The Scuderia didn't have problem breaking contracts in the past.
    An organisation like Ferrari has no reluctance to take harsh decisions when necessary and settle later for compensation.
     
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  8. DeSoto

    DeSoto F1 Veteran

    Nov 26, 2003
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    But apart from paying Vettel, they´d need to buy someone else´s contract, unless they settle for Hulkenberg or convince Alonso to stop playing in the sand and get back to "real" racing. All that for a transitional year, when nobody is going to sell the farm knowing what´s coming in 2021. I don´t think it´s worth it.

    With a bit of luck, next year Leclerc will be ahead after a few races and Vettel will admit his place in the food chain without creating any hassle.
     
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  9. william

    william F1 World Champ
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    #7 william, Nov 17, 2019
    Last edited: Nov 17, 2019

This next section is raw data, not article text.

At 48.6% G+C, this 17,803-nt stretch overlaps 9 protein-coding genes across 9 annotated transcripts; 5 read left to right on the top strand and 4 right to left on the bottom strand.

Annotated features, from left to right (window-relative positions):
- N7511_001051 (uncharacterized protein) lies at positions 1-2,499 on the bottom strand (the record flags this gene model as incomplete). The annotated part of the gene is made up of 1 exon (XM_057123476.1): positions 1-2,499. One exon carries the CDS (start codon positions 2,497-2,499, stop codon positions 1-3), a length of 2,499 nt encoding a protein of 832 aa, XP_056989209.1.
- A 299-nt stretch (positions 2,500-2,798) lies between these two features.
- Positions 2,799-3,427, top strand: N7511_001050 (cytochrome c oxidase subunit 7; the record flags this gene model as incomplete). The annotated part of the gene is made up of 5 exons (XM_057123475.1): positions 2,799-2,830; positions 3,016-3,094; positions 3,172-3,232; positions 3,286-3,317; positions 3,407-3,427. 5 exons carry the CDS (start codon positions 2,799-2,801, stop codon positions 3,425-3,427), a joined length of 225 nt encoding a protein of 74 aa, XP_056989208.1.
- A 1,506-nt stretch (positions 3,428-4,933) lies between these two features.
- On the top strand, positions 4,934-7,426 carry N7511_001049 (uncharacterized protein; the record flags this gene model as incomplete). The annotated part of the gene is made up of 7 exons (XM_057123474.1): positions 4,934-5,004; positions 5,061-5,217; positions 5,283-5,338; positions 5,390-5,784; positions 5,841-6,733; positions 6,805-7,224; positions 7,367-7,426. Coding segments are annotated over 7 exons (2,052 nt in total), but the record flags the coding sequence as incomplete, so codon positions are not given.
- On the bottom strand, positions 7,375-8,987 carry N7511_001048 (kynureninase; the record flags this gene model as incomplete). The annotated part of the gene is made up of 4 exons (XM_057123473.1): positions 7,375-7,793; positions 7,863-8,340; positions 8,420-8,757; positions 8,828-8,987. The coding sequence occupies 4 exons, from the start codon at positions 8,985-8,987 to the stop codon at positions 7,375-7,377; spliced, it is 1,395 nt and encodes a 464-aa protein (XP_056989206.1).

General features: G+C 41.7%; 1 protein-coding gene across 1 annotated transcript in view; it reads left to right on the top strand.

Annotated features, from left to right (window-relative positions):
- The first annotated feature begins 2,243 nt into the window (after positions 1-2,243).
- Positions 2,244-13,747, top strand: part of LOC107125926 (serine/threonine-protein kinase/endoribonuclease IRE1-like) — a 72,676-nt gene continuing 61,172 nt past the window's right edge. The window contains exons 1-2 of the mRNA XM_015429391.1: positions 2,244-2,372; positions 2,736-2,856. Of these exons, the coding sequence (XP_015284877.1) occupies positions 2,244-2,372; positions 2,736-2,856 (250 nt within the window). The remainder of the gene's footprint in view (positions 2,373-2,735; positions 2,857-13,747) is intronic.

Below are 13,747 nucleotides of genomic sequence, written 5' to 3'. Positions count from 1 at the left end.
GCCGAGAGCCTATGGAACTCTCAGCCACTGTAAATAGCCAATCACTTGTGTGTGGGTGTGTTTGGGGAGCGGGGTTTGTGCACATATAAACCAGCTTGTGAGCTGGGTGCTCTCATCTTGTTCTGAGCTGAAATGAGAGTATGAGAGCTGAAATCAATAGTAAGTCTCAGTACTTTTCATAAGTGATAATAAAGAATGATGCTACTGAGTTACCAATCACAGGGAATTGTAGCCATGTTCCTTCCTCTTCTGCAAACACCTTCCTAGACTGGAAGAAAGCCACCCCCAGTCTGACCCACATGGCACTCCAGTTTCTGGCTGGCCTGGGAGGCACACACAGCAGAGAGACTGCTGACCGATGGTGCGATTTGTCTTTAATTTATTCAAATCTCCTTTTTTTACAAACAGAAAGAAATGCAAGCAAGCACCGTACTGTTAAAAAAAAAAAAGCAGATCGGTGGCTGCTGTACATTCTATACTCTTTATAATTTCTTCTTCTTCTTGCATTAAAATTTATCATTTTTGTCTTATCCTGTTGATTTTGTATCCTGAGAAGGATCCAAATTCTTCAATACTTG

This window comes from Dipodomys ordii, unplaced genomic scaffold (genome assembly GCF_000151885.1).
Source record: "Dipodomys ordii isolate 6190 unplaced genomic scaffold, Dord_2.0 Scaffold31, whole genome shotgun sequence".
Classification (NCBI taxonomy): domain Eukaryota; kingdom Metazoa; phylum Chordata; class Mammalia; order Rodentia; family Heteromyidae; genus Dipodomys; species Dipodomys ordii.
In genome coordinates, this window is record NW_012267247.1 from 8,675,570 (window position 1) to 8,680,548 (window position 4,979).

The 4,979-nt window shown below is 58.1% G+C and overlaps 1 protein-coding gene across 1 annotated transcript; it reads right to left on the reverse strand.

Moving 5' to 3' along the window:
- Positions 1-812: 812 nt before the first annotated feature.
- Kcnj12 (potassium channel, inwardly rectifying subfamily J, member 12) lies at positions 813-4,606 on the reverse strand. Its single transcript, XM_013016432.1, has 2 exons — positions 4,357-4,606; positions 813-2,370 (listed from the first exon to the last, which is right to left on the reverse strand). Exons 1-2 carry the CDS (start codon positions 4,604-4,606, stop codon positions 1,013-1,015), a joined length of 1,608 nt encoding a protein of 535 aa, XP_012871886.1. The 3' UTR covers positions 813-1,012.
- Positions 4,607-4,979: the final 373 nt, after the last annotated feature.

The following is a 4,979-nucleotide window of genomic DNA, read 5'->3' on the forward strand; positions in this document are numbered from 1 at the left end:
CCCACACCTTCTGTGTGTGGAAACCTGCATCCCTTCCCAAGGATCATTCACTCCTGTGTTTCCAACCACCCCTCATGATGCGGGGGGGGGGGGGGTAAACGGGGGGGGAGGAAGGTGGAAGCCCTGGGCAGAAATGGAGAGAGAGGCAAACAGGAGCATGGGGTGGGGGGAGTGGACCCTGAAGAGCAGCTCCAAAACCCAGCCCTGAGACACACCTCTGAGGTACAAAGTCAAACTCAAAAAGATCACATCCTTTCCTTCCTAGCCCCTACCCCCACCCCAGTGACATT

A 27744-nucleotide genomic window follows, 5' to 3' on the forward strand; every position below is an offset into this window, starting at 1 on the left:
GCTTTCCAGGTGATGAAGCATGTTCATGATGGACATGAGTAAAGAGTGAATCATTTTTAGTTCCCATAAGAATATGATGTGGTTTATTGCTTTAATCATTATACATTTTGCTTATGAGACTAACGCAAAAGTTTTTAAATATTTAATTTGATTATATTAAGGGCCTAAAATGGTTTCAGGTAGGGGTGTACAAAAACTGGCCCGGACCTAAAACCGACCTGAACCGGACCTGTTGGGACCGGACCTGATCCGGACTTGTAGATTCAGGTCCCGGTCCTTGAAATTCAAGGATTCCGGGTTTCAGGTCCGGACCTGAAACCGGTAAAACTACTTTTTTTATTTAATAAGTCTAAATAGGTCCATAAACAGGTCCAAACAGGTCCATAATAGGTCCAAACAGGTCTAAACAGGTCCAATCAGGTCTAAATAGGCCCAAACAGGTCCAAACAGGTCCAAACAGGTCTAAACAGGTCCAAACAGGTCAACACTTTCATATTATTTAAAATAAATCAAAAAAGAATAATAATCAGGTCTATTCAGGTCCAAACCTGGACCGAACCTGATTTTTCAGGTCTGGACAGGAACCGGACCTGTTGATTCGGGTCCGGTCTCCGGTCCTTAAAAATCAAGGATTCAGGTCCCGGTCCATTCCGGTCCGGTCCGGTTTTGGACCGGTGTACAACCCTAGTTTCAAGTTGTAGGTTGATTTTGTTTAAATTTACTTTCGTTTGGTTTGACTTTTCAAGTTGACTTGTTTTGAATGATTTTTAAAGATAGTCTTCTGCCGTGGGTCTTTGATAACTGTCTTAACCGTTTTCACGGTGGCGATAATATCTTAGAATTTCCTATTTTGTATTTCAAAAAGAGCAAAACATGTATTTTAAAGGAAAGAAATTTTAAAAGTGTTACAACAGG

Ferrari isn't a team that is short of money. they shouldn't hesitate to sack Vettel, and worry about the financial consequences later.
    A bit like a divorce; you go through it, and bite the bullet when they calculate the alimonies !
    The important is to get rid of a dead weight, in both cases ... Hahaha ... and to move on.
    Instead of molycoding Vettel, 2020 at the Scuderia should be spent consolidating Leclerc's position, designing a car for the new 2021 rules, and scouting for talents for the second seat.
    Just look how Red Bull does it: they are very ruthless when it comes to managing drivers !


    BTW, I say scouting for new talents, and not thinking about losers like Alonso or Hulkenberg who are well beyond their shelf life and bring plenty of baggage with them!
    For Christ's sake, if the Scuderia want to be a top team, it can't consider picking up left-overs !!
    Ferrari needs a second Leclerc, young, marketable, skilled, and with a future in front of him.
     
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  10. freshmeat

    freshmeat F1 Veteran